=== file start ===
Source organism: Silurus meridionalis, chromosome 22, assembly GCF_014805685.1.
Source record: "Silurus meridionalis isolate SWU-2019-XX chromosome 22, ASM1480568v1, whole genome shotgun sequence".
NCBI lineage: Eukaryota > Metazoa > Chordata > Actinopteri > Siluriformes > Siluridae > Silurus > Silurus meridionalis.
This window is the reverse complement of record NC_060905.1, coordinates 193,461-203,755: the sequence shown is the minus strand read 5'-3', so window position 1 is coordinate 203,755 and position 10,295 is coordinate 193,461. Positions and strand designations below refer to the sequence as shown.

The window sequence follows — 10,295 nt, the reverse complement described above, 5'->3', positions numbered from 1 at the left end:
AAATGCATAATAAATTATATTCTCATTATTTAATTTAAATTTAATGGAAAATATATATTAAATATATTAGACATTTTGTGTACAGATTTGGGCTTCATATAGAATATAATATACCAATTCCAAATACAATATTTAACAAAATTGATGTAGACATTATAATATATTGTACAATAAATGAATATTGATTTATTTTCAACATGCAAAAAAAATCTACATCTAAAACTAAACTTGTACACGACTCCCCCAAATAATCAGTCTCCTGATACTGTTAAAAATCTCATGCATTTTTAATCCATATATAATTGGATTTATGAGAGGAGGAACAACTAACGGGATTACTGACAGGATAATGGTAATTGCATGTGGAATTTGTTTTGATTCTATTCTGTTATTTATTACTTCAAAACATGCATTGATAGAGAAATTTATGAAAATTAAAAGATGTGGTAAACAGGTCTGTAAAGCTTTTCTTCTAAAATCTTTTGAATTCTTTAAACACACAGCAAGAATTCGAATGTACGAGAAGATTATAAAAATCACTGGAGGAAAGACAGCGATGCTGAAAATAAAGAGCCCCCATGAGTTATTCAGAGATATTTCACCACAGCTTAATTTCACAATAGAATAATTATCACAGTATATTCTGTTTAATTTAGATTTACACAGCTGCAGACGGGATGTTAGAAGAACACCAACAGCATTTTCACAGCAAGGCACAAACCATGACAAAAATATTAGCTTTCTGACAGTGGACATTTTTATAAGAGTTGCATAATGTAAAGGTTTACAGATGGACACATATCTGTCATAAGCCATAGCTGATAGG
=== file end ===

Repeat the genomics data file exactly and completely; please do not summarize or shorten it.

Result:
Source organism: Silurus meridionalis, chromosome 22, assembly GCF_014805685.1.
Source record: "Silurus meridionalis isolate SWU-2019-XX chromosome 22, ASM1480568v1, whole genome shotgun sequence".
NCBI lineage: Eukaryota > Metazoa > Chordata > Actinopteri > Siluriformes > Siluridae > Silurus > Silurus meridionalis.
This window is the reverse complement of record NC_060905.1, coordinates 193,461-203,755: the sequence shown is the minus strand read 5'-3', so window position 1 is coordinate 203,755 and position 10,295 is coordinate 193,461. Positions and strand designations below refer to the sequence as shown.

The window sequence follows — 10,295 nt, the reverse complement described above, 5'->3', positions numbered from 1 at the left end:
AAATGCATAATAAATTATATTCTCATTATTTAATTTAAATTTAATGGAAAATATATATTAAATATATTAGACATTTTGTGTACAGATTTGGGCTTCATATAGAATATAATATACCAATTCCAAATACAATATTTAACAAAATTGATGTAGACATTATAATATATTGTACAATAAATGAATATTGATTTATTTTCAACATGCAAAAAAAATCTACATCTAAAACTAAACTTGTACACGACTCCCCCAAATAATCAGTCTCCTGATACTGTTAAAAATCTCATGCATTTTTAATCCATATATAATTGGATTTATGAGAGGAGGAACAACTAACGGGATTACTGACAGGATAATGGTAATTGCATGTGGAATTTGTTTTGATTCTATTCTGTTATTTATTACTTCAAAACATGCATTGATAGAGAAATTTATGAAAATTAAAAGATGTGGTAAACAGGTCTGTAAAGCTTTTCTTCTAAAATCTTTTGAATTCTTTAAACACACAGCAAGAATTCGAATGTACGAGAAGATTATAAAAATCACTGGAGGAAAGACAGCGATGCTGAAAATAAAGAGCCCCCATGAGTTATTCAGAGATATTTCACCACAGCTTAATTTCACAATAGAATAATTATCACAGTATATTCTGTTTAATTTAGATTTACACAGCTGCAGACGGGATGTTAGAAGAACACCAACAGCATTTTCACAGCAAGGCACAAACCATGACAAAAATATTAGCTTTCTGACAGTGGACATTTTTATAAGAGTTGCATAATGTAAAGGTTTACAGATGGACACATATCTGTCATAAGCCATAGCTGATAGG